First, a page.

Over the past few months, we've written at length about the recent increase in flight activity by Russian long-range bombers, including their venerable TU-95 Bears.
Not surprisingly, the surge in flight activity is being closely followed by the intelligence community. We're told that the Air Force recently hosted the first-ever Russian bomber Tactics and Analysis Team (BTAT?) meeting at Elmendorf AFB, Alaska. The forum was patterned after long standing tactics and analysis teams (TATs) that analyze fighter activity in other parts of the world. The very first TAT was convened in Europe during the early 1970s; since then, similar meetings have analyzed tactical activity in locations as diverse as China, North Korea, the Russian Far East, and even Cuba.
We're told that the spooks who gathered in Alaska view the jump in bomber flights as significant, but there's some debate over the threat such missions pose. In some respects, the Russian bomber force is making up for lost time; long-range missions against North America and northern Europe virtually stopped with the end of the Cold War. The recent sorties will help Russian bomber units rebuild operational proficiency and crew skills that were largely lost during the 1990s.
Thanks to budget cuts during that era--and force reductions mandated by arms control treaties--the Russian bomber force of today is a shadow of its former self, something that intel analysts can agree on. Still, the recent resumption in long-range in long-range flight activity is something that bears watching, as evidenced by creation of the BTAT.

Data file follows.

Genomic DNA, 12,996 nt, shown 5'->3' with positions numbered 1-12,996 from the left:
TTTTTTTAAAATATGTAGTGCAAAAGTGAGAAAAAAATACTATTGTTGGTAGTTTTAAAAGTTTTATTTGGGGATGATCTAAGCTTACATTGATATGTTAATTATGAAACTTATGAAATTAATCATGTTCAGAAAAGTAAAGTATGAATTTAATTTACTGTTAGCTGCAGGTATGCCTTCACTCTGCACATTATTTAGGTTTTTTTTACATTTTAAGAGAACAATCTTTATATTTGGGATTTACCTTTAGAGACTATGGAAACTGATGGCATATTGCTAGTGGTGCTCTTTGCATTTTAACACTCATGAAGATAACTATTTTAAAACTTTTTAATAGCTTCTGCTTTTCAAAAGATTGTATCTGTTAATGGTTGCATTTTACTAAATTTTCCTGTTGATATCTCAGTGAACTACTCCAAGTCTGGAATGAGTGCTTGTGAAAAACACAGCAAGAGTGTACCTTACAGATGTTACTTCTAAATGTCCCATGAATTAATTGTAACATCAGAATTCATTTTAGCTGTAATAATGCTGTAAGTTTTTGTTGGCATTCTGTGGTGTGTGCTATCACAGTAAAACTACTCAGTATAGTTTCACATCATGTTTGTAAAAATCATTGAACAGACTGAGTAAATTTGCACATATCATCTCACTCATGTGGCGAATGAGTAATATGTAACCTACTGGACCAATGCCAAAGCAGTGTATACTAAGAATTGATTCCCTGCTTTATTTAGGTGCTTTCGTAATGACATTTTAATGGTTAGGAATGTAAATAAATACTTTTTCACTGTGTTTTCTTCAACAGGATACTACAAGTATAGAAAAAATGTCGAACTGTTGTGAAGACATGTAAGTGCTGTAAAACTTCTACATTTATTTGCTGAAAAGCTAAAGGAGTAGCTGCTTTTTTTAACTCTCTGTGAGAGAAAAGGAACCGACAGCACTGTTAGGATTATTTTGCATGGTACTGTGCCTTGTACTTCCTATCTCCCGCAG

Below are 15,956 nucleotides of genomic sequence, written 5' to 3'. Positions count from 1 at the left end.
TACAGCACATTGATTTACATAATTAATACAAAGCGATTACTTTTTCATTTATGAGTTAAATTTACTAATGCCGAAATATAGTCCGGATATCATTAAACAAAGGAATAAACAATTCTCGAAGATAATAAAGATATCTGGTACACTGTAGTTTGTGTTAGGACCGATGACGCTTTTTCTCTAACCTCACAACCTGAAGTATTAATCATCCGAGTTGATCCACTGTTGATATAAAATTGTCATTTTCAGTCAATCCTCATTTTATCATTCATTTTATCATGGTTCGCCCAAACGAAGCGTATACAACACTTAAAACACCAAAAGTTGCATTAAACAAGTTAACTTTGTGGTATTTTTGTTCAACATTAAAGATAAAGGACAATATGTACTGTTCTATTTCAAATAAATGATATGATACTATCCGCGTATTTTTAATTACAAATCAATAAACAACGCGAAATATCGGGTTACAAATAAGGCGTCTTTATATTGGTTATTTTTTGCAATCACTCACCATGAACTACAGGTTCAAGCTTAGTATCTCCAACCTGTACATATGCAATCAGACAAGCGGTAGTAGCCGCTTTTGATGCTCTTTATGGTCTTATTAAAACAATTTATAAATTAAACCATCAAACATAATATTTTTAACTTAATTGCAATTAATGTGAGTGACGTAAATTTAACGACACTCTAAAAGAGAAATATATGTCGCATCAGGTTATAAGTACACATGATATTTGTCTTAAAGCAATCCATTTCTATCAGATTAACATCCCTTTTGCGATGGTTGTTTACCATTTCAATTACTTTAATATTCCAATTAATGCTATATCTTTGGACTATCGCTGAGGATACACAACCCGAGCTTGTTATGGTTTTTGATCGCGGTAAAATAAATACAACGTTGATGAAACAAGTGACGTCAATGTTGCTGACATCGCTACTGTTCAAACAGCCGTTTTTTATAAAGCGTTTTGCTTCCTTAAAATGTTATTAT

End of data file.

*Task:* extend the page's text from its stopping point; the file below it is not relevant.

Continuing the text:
As for a resumption of Bear flights against the U.S. east coast, analytical opinion appears mixed. Some experts agree with our position--a short-term TU-95 mission along our eastern seaboard is inevitable, allowing Russia to flex its military muscle, and send a political signal to the Bush Administration.
However, other analysts believe that Russian bomber flights in the coming months will follow recent patterns, with more profiles against Alaska, the north Atlantic (Norway and Great Britain), and possibly, U.S. installations in the Far East. They believe an east coast run will come later, after crews log more flight hours, and logistical arrangements in Cuba or Venezuela (i.e., fuel for the return flight) have been secured.